By Doug Fabbioli
What’s with the weather?
We have all experienced a rainy stretch in the past. It’s been cloudy, cool and very damp. Overall we have not received deluges of rain. Other areas like Texas and Florida have had flooding conditions and severe weather conditions. As for our situation, what does this mean for the wine vintage of 2016?
It has been a slow start. Our vineyards have dodged the frost situations from earlier in the season. Some of the vineyards in the Charlottesville area have not been as lucky. The rains of May are not the end of the vintage. The key is to keep the plants healthy through this time. Once the sun comes out and the temperatures rise, the vines are ready to grow and deliver their crop. Timing is critical for our success. We look for gaps in the weather to apply the fungicides that are critical to growing our vines in these conditions. Some of the hillside vineyards can be more challenging because the ground can be steep and slippery as we drive the heavy tractor and loaded sprayer down the rows. Also, we need to keep the weeds down and the rows mowed to keep the airflow in the vineyard. The air will allow the vines to dry quicker after a rain and keep the disease pressure low. Also, in the gaps between the rain, the crews have been getting out and shoot thinning the vines, planting new vines and training the vines that were planted last year. If we can keep the leaves and clusters free of disease, we can survive the year.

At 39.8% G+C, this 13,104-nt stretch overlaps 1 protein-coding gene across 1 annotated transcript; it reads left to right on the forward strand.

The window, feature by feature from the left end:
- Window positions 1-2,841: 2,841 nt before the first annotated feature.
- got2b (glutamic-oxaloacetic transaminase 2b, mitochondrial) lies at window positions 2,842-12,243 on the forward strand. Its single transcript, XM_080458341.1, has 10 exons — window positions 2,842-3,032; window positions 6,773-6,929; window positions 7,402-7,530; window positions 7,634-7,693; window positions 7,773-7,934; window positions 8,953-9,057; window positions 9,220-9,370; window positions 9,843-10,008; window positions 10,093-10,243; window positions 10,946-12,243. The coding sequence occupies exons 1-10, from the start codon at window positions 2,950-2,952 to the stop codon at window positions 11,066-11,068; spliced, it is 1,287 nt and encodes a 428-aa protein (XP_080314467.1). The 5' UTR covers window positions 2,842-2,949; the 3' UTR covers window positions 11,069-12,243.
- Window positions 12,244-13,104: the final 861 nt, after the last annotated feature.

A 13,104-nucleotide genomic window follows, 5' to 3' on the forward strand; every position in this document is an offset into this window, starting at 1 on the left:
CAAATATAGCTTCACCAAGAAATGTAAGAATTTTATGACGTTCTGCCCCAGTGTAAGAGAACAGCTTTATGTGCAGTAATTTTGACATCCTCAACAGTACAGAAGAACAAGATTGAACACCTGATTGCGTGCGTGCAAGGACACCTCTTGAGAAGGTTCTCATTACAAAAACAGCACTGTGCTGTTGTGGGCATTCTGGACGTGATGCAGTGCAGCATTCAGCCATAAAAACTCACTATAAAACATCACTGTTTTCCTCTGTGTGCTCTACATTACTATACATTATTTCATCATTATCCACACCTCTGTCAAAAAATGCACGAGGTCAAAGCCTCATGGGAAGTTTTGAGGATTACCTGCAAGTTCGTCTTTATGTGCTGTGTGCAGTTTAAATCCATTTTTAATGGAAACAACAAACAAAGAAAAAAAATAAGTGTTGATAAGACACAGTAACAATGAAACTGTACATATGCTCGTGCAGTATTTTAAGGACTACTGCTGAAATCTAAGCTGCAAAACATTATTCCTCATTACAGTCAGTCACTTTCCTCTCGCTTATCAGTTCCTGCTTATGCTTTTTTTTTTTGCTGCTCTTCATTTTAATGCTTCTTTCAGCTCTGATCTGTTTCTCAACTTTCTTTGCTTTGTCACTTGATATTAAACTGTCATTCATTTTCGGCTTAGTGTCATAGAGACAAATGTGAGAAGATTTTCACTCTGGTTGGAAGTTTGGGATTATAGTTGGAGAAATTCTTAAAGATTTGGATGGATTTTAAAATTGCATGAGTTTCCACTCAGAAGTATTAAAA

Warm and dry are generally the best conditions to grow quality wine grapes. Every successful grower in this region realizes that there will be losses, challenges and added expenses. This is the dance we do with Mother Nature in order to deliver what we can. So 2016 is not anything new or terrible. It’s just a little more challenging at this point and we will make it through this vintage as well.
It has been a very successful year for our region’s rural enterprises. Strawberries, livestock, farm stands, hops farms, craft breweries and many other ventures all add up to an economic flow that has evolved the culture here in Western Loudoun as well as the surrounding rural regions. Respect for the local products as well as the foodie movement have given these businesses a chance to sell in smaller volumes at a higher value. They are also able to offer an experience of meeting the farmer or producer, education of the industry and business, as well as a level of collaboration between businesses to increase the customer experience. It is a win-win for all and I am very proud to say I had a hand in this effort. Enjoy the evolution of agriculture and encourage a young person to be a farmer. It’s possible to make a living and a life on the land!